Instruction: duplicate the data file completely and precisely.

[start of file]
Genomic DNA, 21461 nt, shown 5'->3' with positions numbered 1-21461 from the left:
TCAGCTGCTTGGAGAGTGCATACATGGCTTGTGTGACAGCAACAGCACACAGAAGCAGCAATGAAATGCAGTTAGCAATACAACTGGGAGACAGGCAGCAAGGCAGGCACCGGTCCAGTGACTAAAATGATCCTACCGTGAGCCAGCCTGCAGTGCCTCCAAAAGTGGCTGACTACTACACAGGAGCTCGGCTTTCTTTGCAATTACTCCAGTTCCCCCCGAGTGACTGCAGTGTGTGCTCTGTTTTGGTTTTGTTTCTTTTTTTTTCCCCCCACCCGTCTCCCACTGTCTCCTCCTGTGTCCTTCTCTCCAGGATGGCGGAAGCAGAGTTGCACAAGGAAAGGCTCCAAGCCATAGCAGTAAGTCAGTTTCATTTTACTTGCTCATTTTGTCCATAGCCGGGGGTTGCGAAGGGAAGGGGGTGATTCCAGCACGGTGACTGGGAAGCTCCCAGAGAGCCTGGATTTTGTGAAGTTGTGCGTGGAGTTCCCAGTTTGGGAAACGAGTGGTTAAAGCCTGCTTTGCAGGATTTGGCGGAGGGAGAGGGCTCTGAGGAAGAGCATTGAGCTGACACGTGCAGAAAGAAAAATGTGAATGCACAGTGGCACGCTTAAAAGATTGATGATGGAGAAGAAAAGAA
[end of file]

Genomic DNA, 21461 nt, shown 5'->3' with positions numbered 1-21461 from the left:
TCAGCTGCTTGGAGAGTGCATACATGGCTTGTGTGACAGCAACAGCACACAGAAGCAGCAATGAAATGCAGTTAGCAATACAACTGGGAGACAGGCAGCAAGGCAGGCACCGGTCCAGTGACTAAAATGATCCTACCGTGAGCCAGCCTGCAGTGCCTCCAAAAGTGGCTGACTACTACACAGGAGCTCGGCTTTCTTTGCAATTACTCCAGTTCCCCCCGAGTGACTGCAGTGTGTGCTCTGTTTTGGTTTTGTTTCTTTTTTTTTCCCCCCACCCGTCTCCCACTGTCTCCTCCTGTGTCCTTCTCTCCAGGATGGCGGAAGCAGAGTTGCACAAGGAAAGGCTCCAAGCCATAGCAGTAAGTCAGTTTCATTTTACTTGCTCATTTTGTCCATAGCCGGGGGTTGCGAAGGGAAGGGGGTGATTCCAGCACGGTGACTGGGAAGCTCCCAGAGAGCCTGGATTTTGTGAAGTTGTGCGTGGAGTTCCCAGTTTGGGAAACGAGTGGTTAAAGCCTGCTTTGCAGGATTTGGCGGAGGGAGAGGGCTCTGAGGAAGAGCATTGAGCTGACACGTGCAGAAAGAAAAATGTGAATGCACAGTGGCACGCTTAAAAGATTGATGATGGAGAAGAAAAGAA